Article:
Jeff Moden wrote:
A little bit off topic, if you good folks don't mind... I am curious about good experiences in SSIS (and, no... not being ironic there... they made the tool for a reason). I've had a couple of people tell me that it was an arduous task to migrate SSIS packages when they migrated from one version of SQL Server to the next, especially if the migration was to new hardware at the same time.
When we migrated from 2008 to 2012 is was arduous, however, there is a reason for that; SSISDB was introduced which was a brand new deployment method. It's (in my opinion) a significant improvement on the old MSDB and File System deployment methods, but moving from one deployment method to another is also involved.
As for moving after that, we're actually in the process of migrating at the moment, from 2012 to 2019. Moving our Development and Testing environments were honestly trivial; I just had to create the SSISDB (get annoyed that SSISDB ignored the
model database and created it in the wrong recovery model and lacked certain custom roles/users we want across the board), set up the keys, and then just deploy. Took me, 10 minutes?
I wouldn't say I'm an advocate for SSIS; it has an awkward learning curve and it's very clunky at times. I wouldn't say I've had bad experiences with SSIS, but I wouldn't say it's specifically been "good"; I'm pretty neutral to it. I might be more positive when we're on 2019 across the board, and I don't have to redploy an entire project every time I make a change to a single package. It is, however, a better option than Powershell on SQL Server 2012 though; the fact that SQLPS on 2012 runs Powershell 2.0 is a significant limiting factor on some of the things I have wanted to do in the past.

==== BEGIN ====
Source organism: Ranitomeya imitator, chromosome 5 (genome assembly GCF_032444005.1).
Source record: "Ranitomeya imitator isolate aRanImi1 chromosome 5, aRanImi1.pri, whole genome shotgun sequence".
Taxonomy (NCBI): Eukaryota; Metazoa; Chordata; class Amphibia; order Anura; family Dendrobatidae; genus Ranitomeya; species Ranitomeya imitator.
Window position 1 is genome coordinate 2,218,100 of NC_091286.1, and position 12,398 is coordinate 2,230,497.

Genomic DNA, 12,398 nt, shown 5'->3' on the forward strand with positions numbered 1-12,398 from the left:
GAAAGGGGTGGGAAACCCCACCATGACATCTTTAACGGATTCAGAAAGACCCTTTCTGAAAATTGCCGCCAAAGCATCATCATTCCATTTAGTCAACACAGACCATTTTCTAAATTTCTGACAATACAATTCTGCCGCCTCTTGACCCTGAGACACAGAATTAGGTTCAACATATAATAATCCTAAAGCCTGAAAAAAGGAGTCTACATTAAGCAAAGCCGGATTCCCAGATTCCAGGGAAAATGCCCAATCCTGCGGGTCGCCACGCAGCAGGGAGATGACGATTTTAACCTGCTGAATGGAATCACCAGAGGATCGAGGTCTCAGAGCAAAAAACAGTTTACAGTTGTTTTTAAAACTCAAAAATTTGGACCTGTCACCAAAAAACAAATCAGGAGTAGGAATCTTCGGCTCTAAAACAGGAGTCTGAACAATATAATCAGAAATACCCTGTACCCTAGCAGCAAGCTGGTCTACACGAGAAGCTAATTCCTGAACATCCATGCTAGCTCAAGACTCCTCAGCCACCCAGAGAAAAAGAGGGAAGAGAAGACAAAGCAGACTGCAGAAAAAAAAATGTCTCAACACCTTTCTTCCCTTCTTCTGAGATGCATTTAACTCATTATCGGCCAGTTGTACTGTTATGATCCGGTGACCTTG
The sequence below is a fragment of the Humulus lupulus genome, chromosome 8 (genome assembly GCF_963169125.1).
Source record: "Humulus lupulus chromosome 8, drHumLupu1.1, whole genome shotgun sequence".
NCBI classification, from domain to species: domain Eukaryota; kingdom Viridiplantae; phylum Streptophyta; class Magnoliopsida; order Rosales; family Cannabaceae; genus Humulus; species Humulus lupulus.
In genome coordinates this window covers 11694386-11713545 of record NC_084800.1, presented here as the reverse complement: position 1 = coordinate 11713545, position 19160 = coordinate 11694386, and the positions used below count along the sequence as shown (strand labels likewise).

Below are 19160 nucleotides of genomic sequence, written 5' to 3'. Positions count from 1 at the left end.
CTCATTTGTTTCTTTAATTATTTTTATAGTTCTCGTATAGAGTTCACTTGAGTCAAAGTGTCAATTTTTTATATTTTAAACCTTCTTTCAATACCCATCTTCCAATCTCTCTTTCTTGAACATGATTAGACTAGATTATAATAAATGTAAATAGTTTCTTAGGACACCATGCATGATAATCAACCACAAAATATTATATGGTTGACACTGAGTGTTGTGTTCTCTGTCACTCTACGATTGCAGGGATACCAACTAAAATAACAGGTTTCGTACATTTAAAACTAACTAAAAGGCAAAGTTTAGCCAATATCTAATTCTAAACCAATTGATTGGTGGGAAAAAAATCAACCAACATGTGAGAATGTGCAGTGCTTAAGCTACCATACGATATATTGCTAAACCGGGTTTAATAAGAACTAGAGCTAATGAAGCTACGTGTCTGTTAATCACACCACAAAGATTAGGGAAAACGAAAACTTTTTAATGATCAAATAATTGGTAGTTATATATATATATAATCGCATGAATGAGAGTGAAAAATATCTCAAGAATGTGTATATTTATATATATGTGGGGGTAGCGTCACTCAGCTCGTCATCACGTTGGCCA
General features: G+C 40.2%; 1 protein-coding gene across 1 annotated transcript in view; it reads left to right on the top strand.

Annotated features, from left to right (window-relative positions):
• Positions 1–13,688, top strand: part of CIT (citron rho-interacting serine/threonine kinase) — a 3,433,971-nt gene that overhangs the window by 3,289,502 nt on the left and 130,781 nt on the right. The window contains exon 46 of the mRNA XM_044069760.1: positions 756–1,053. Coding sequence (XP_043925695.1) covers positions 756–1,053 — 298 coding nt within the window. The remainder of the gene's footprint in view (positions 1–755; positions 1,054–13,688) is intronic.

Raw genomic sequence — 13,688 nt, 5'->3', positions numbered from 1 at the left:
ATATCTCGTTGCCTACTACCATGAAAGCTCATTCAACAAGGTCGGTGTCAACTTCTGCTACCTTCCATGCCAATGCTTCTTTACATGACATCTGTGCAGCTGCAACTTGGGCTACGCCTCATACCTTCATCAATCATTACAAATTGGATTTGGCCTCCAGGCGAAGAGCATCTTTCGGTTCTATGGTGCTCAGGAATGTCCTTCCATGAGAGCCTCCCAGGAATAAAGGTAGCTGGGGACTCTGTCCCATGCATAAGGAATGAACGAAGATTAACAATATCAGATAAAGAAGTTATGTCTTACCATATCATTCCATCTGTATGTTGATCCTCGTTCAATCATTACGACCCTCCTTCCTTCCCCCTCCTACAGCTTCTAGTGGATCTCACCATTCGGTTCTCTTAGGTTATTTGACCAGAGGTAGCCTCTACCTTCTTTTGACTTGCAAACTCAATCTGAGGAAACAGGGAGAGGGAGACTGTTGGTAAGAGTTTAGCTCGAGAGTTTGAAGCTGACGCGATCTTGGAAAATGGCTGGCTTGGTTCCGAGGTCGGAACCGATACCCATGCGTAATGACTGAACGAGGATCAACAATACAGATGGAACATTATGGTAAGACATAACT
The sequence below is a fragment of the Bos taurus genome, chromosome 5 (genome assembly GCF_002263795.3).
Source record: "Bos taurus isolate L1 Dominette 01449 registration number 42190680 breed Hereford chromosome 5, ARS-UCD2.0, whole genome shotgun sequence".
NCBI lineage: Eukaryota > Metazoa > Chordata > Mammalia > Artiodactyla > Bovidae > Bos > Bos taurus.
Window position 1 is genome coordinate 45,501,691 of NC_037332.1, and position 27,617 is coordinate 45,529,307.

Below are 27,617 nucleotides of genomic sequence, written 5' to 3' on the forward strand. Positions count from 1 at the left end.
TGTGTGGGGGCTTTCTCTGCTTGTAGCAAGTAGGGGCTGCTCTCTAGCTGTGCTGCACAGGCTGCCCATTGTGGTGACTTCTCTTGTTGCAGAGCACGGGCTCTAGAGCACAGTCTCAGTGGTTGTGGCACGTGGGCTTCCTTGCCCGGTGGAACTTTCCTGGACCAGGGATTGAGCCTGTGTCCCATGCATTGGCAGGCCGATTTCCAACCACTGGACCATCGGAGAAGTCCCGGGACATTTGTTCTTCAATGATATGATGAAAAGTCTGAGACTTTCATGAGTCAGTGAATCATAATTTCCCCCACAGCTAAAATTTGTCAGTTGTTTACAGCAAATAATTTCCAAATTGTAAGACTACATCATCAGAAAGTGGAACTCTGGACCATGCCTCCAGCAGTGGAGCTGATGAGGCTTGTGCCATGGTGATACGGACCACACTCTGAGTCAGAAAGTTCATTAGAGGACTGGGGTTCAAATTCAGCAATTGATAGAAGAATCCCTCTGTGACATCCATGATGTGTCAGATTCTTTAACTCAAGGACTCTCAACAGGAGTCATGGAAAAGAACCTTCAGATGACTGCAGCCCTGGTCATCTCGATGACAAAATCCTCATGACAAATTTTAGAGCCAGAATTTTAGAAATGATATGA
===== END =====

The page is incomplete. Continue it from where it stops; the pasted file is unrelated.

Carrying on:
I do make a lot of use of it though; we have several ETL projects that it uses. Part of that reason, however, might be because of the 3rd party application we use, and the lack of control we have over it; forcing ETL process that should be application based to be migrated elsewhere, and often that ends up in SQL Server's SSIS tool. It does those jobs well, provided that staff members follow instructions properly. 🙂 (the amount of times I see Excel files with different headers, or are passworded (which obviously SSIS can't read) and I get an email saying "It's not working" infuriates me. Especially when the message they get explicitly asked them to check that first.)
Excuse my typos and sometimes awful grammar. My fingers work faster than my brain does.